What are the ramifications of how different groups know ‘nature’ or ‘the environment’? How do such positionings shape scientific method, field research, and the production of social-environmental knowlege? How do growing debates (both academic and public) about climate change and the Anthropocence challenge the purported human/nature divide and with what potential ramifications on social imaginaries or the practice of science? How has the bifurcation of humans from nature been used to reproduce systems of discrimination, broadly construed?
Much of my research considers the intimate relationships between social-environmental processes, the production of racilized inequalities, and the rule of law, or lack thereof. At the core of these concerns lies attention to the historical manifestation of settler colonialism in specific sites across Latin America and its persistence as an enduring structure of land-labor-extractivist relations, particularly with regard to the legal geographies that allow such structures to persist. Yet I also consider how different actors usurp, or break, the law to challenge setler colonial power. The aim is not merely to name systems of oppression or discrimination as settler colonial or racialized but to consider how they are formed and persist with an eye toward breaking down social-environmental inequalities.
In what ways are law and space iteratively related, and with what effects on social-environmental justice? How is settler colonialism manifest in different extractive frontiers across the Americas? How does racial capitalism operate vis-a-vis environmenntal governance and legal geographies of settler colonialism?
I have several forthcoming book chapters that elaborate on these issues in the following edited volumes: The Handbook of Space, Place, and Law (Edward Elgar Press); Re-imagining the Gran Chaco: Identities, politics, and the environment (University Press of Florida); The Routledge Handbook of Environmental Movements with an additional chapter in progress for The Routledge Handbook on Land Grabbing.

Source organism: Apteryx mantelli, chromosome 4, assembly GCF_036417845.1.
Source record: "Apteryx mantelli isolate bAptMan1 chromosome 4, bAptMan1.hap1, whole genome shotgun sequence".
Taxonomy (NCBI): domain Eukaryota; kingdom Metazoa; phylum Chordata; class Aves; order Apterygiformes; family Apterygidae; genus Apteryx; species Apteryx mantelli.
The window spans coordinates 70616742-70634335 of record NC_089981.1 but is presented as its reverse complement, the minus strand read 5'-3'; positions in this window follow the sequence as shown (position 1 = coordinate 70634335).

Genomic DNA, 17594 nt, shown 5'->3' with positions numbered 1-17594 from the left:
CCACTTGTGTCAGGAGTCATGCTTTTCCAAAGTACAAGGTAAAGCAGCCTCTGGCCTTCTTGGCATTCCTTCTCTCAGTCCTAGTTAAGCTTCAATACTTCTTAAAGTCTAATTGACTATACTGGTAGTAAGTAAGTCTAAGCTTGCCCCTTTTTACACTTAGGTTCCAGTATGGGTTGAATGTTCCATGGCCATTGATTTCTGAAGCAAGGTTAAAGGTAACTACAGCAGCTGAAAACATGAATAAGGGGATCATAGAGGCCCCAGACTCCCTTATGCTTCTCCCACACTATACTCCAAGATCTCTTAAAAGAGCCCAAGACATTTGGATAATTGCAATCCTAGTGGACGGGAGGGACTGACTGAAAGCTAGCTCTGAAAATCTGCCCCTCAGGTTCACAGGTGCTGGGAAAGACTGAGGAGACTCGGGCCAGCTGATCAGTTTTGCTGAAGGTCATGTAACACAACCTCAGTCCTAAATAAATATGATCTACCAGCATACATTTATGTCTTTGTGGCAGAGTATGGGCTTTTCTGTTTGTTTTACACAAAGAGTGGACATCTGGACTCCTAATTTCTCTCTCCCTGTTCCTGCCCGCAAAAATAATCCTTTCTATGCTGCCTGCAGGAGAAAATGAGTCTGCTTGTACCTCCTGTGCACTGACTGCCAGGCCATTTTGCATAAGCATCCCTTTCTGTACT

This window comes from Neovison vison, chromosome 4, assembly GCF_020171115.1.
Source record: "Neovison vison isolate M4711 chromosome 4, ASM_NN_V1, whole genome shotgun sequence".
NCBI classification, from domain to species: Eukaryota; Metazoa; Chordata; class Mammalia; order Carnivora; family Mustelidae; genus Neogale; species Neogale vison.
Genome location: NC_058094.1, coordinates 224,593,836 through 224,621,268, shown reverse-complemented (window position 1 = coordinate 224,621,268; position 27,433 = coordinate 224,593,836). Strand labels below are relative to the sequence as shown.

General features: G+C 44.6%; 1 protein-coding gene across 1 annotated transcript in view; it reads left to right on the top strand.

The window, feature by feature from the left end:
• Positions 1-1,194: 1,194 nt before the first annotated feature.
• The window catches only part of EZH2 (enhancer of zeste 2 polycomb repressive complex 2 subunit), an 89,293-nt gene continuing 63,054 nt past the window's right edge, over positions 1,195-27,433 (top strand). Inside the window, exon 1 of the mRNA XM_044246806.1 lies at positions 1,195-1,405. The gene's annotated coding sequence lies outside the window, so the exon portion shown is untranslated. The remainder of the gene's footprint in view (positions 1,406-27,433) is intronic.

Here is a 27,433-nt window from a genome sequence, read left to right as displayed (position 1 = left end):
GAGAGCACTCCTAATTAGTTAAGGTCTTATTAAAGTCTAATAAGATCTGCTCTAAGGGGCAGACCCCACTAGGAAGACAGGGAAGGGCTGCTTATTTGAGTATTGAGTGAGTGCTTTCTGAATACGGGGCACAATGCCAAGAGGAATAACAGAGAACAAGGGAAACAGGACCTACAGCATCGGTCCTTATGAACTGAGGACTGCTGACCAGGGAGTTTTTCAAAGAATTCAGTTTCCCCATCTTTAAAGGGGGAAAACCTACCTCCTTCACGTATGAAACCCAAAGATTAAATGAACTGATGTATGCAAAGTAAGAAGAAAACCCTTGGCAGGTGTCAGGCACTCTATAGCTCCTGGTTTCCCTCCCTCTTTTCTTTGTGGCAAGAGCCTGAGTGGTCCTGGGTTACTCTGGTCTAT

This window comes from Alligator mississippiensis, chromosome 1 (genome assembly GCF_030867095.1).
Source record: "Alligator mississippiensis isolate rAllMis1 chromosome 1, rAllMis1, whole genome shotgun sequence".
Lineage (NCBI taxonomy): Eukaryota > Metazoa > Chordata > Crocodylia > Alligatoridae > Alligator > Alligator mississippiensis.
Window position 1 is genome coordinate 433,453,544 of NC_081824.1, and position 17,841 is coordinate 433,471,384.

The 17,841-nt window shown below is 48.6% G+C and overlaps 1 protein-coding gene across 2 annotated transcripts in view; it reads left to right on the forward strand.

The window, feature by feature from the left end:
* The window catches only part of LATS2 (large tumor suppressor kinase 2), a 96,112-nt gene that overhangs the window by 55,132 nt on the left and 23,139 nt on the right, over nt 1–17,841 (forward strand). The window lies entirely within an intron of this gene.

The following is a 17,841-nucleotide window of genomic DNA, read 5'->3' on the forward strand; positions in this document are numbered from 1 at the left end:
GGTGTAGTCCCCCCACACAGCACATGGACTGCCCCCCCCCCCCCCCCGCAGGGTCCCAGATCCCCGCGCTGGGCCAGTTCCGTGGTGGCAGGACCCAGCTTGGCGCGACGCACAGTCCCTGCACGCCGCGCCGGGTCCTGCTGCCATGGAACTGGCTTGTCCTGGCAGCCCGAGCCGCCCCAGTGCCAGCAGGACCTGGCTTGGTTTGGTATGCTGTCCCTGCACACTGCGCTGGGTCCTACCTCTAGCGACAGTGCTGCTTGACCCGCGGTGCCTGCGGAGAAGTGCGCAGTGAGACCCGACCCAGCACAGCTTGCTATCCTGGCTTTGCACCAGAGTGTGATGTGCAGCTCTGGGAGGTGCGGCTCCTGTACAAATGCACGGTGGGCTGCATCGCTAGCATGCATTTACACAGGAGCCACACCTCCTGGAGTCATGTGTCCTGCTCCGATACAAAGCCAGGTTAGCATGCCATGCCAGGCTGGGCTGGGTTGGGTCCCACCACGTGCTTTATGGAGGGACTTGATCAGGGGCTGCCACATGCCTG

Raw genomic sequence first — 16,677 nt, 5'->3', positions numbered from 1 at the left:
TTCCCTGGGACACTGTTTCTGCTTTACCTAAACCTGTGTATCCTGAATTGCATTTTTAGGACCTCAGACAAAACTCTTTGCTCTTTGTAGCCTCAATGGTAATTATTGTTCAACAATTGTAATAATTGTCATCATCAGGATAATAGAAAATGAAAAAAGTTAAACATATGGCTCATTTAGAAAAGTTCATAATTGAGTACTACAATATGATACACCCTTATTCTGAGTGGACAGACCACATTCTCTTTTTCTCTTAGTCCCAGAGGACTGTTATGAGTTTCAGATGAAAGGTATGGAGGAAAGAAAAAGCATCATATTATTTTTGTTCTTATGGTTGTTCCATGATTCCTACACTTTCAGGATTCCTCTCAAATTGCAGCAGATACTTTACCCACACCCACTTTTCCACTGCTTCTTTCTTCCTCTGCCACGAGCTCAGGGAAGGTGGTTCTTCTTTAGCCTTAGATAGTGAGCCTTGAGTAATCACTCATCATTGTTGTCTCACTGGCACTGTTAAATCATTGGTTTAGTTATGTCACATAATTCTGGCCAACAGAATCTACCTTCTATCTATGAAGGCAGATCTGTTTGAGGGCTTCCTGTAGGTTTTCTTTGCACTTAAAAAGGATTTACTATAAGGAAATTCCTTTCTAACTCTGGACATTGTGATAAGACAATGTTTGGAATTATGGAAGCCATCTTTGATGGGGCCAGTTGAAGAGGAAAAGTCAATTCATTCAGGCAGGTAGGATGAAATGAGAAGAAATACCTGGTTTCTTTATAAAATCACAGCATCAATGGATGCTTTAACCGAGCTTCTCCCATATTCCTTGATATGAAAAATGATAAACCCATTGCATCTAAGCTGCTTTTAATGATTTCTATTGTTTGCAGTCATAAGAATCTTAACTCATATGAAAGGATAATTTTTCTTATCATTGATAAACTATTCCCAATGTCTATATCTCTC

4. Collaborative Action research & Public Scholarship
Engaged scholarship—both in collaboration with local partners and students or shared via public fora—animates my research program. Writing for outlets like The Conversation or World Politics Review, conducting high-impact public policy research with interdisciplinary teams for organizations like the Open Society Justice Initiative, and sharing results with broad stakeholder groups, from affected communities, state officials, and ranchers to civil society organizations are hallmarks of my commitment to public research. I am currently working on developing accessible, public platforms for communicating research results. I believe that research should be used not only for broader knowledge creation, but for the public good, and that critical studies should intend to address pressing issues of social-environmental injustice.
New frontiers of extractivism and Indigenous environmental justice in the Gran Chaco (Paraguay, Bolivia, and Argentina) is my new study. The study investigates how mega development projects expanding the frontiers of resource extraction (and speculation about these resources) for natural gas, new varieties of genetically modified soy, and cattle production intersect with Indigneous territorial goverance and environmental justice. Preliminary field research to build new relationships, scope potential research sites, and test new methods took place in June-July 2019. The study is an inter-disciplinary collaboration with members of Indigenous communities, scholars, and civil society organizations that draws from Indigenous research methodologies and a committment to public scholarship.
I look forward to creating opportunities for interested students to get involved in this project.
feel free to contact me via my University of Florida email address: email@example.com.